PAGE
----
The Interpretation of the Bible

Michael D. Coogan

in The New Oxford Annotated Bible with the Apocrypha, Augmented Third Edition, New Revised Standard Version

Published in print February 2007 | ISBN: 9780195288803
Published online April 2009 |
The Interpretation of the Bible

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The second‐century ce satirist Lucian of Samo‐sata, in Asia Minor, attacked the early Christian movement in the person of a charlatan prophet, Peregrinus. Peregrinus feigned conversion, rose to the position of local bishop, and gained con‐siderable prestige among his naïve coreligionists when he was imprisoned for the faith, before as‐suming another career. How did Peregrinus achieve his exalted position? According to Lu‐cian, “He interpreted and explained some of their books and even composed many and they revered him as a god, made use of him as a law‐giver” (On the Death of Peregrinus 11). By the mid‐second century ce, then, Christians could be mocked for their preoccupation with inter‐preting sacred texts as well as for composing their own writings. At least in part, such inter‐pretation was understood to involve the promul‐gation of laws. Whether “a lawgiver” pro‐nounced legal rulings on community discipline or codified ethical norms is not clear. From the point of view of the educated elite, Christians who followed such unlearned bishops could be duped because they, as well as their leaders, lacked the advanced rhetorical training required for the interpretation of texts.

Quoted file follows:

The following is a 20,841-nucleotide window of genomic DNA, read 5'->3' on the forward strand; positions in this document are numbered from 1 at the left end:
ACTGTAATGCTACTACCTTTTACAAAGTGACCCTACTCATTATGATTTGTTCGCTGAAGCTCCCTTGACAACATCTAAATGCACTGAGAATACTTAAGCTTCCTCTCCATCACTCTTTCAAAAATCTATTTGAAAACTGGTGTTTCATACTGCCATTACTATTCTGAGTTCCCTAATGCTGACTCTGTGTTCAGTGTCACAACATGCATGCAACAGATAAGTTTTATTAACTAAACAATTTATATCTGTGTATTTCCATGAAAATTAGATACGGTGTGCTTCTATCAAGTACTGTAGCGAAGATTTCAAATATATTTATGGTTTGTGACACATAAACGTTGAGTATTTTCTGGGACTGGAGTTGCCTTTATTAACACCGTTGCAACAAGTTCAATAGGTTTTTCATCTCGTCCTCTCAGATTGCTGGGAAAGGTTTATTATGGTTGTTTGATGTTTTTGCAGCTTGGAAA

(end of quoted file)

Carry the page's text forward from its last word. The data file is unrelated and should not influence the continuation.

Similar objections are given voice within the New Testament. Local Pharisees scorn the blind man's confession that Jesus is from God, not a sinner, on the grounds that he has no standing to interpret the Torah (Jn 9.24–34 ). Matthew insists that the scribe trained for the kingdom of heaven brings from his storehouse both new things and old ones (Mt 13.52 ). He de‐fends Jesus' understanding of the Torah and the prophets as attending to the substantive mat‐ters—justice, mercy, and faithfulness—rather than making burdens of details about tithing as the Pharisees do (Mt 23.23–24 ). Paul insists that the true meaning of the law remains veiled, like Moses' face, from his fellow Israelites. They can only understand its meaning by turning to Christ (2 Cor 3.7–18 ).

Chapter.  3348 words. 

Subjects: Religious Studies ; Biblical Studies

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